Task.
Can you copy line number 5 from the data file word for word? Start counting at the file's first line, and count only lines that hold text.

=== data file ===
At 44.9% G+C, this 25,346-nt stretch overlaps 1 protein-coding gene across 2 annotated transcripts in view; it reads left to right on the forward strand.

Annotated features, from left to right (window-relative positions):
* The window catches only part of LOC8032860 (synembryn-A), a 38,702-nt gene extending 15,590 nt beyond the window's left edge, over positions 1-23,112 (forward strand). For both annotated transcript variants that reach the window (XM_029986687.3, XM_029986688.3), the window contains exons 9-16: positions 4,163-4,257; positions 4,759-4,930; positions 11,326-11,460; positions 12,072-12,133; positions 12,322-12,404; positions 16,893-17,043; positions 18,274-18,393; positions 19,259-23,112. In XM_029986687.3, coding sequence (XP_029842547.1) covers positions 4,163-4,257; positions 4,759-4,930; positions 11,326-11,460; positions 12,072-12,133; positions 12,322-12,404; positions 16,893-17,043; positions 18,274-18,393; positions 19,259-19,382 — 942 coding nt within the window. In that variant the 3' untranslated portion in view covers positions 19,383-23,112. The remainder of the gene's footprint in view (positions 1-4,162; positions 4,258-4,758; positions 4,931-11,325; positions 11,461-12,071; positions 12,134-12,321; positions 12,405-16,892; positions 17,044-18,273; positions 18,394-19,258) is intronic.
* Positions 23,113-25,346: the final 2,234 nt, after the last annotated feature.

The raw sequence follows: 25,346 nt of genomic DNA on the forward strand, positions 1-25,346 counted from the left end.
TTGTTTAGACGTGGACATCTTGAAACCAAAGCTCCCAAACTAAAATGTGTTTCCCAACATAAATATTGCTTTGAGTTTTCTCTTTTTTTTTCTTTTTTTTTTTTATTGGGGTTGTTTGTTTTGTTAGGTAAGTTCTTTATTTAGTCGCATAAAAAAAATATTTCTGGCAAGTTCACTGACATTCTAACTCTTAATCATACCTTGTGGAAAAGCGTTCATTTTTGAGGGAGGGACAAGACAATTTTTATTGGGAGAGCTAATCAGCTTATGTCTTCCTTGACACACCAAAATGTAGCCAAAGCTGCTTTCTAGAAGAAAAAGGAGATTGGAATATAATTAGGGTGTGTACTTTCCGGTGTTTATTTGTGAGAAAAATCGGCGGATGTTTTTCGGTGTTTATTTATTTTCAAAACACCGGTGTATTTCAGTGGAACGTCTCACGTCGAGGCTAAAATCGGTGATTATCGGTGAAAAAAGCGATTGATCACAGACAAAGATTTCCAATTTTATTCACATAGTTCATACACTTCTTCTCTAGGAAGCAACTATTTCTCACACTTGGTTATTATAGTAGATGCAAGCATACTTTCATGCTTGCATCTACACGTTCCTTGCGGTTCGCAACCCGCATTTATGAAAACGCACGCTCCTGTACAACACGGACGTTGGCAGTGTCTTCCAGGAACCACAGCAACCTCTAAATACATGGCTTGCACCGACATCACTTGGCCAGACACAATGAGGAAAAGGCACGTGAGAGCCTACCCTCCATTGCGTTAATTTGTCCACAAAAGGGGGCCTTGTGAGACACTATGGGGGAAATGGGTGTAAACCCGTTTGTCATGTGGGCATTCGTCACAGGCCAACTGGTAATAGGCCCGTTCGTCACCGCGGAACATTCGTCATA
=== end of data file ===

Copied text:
The raw sequence follows: 25,346 nt of genomic DNA on the forward strand, positions 1-25,346 counted from the left end.